Welcome to our review of the Logitech G920 Driving Force wheel and pedal set for the Xbox One. The G920 is a really important wheel because it is the first one offered by Logitech for any generation of the Xbox. The wheel and pedals will retail for $399.99 when they go on sale on October 15th. If you want the shifter, you’ll need to purchase that separately for an additional $60.
LOGITECH G920 FULL REVIEW
While the wheel is compatible with both the Xbox One and PC, for this review we are only going to look at it’s compatibility and performance on the Xbox One.
If you are having the feeling of déjà vu when looking at the wheel, we’ll be the first to let you know that you aren’t crazy. The G920 is very similar to it’s PlayStation 4 counterpart, the G29. Unfortunately for the G920, the most notable differences is what it lacks. The wheel doesn’t have the shift lights that the G29 – and even the G27 before it – had, but to be fair, these lights have never really been that useful because they’re below your field of view.
A more impactful missing feature on the G920 though is the missing 24-point selection dial and button and the +/- button, both of which come in handy for making adjustments while driving. Naturally, the G920 comes with the Xbox Guide button but it also features an extremely bright white power indicator LED that is blinding if you look anywhere near the wheel. It’s out of your field of view while driving but we have a feeling most owners will be solving this annoyance with a piece of tape.
Also of note is that the G920 does not have a controller pairing LED for Kinect like say the Thrustmaster TX does, not that it will be missed as support for the Kinect continues to dwindle. The only other cosmetic differences between the G29 and G920 is a different color scheme, with the G920 matching the off white of the Xbox logo versus the bright blue of the G29. Honestly, we prefer the subdued color scheme of the G920 as it appears classier versus the boy-racer looking G29.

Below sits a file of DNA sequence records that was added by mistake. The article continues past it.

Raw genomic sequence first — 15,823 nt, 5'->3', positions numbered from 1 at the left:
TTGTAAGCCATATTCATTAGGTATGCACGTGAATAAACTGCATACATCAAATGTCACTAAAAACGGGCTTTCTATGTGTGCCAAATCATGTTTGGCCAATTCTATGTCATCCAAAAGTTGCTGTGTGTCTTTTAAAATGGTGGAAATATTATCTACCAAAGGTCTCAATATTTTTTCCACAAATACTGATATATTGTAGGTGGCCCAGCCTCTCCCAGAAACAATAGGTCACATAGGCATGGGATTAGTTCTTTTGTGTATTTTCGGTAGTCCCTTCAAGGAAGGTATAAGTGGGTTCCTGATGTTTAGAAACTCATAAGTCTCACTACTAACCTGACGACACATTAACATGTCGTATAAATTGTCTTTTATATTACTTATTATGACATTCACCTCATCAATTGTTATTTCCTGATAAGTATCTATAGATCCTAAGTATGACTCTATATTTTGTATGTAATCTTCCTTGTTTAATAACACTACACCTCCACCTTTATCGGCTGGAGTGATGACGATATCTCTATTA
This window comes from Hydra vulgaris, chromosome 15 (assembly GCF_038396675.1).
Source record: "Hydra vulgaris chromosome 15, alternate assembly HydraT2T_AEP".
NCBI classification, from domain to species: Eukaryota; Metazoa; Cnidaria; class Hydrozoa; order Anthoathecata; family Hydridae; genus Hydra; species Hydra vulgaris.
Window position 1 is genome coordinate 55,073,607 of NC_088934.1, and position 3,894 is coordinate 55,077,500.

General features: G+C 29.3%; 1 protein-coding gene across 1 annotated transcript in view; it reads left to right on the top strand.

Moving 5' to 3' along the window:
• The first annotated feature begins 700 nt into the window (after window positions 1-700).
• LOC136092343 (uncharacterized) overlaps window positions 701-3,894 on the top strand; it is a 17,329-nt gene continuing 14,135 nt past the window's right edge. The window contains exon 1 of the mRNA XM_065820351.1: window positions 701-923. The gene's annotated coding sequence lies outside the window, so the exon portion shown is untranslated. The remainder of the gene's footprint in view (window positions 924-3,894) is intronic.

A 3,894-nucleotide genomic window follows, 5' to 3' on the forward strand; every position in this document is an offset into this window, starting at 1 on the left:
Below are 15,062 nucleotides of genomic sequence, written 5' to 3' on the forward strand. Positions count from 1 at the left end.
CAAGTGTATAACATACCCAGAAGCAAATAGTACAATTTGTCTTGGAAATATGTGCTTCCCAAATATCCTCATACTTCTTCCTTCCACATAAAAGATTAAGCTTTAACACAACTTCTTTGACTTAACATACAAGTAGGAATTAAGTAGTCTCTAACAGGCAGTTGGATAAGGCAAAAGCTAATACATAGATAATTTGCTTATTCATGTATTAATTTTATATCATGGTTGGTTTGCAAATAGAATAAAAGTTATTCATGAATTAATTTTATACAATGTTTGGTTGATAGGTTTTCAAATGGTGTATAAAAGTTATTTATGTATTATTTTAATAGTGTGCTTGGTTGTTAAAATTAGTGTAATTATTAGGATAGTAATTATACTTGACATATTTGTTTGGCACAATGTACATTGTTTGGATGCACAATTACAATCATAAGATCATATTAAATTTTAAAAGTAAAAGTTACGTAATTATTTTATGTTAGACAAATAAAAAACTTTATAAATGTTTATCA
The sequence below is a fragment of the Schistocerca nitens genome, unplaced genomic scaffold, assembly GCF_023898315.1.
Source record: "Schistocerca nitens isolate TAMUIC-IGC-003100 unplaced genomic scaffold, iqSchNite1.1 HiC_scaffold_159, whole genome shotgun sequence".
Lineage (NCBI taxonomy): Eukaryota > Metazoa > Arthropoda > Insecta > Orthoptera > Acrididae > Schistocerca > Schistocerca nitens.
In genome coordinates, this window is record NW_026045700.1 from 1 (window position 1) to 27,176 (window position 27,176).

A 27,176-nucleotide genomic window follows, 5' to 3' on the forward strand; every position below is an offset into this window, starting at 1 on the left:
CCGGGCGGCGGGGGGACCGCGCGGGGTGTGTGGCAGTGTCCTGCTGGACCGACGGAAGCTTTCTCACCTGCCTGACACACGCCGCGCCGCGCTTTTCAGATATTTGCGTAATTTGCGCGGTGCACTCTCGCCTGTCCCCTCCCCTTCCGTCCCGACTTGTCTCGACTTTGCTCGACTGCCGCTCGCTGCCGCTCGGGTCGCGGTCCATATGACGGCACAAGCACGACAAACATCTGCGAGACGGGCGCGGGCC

As for the internals, Logitech sticks with their tried and true helical gearing dual-motor force feedback system which debuted on the G27. Logitech says that they have updated the system with a hall-effect steering sensor for better long term reliability. The G920 also features 900 degrees of rotation and automatically calibrates on start-up.
The pedals are the exact same pedals that come with the G29. This means they also receive the brake mod upgrade over the G27 which uses a rubber stop to mimic a pressure-sensitive brake system, providing a more responsive braking feel. Unfortunately, Logitech kept the same 8-bit controller as the G27, providing a barely acceptable 256 steps of resolution. The pedal faces can also be adjusted left or right to improve heel-to-toe braking or to improve ergonomics.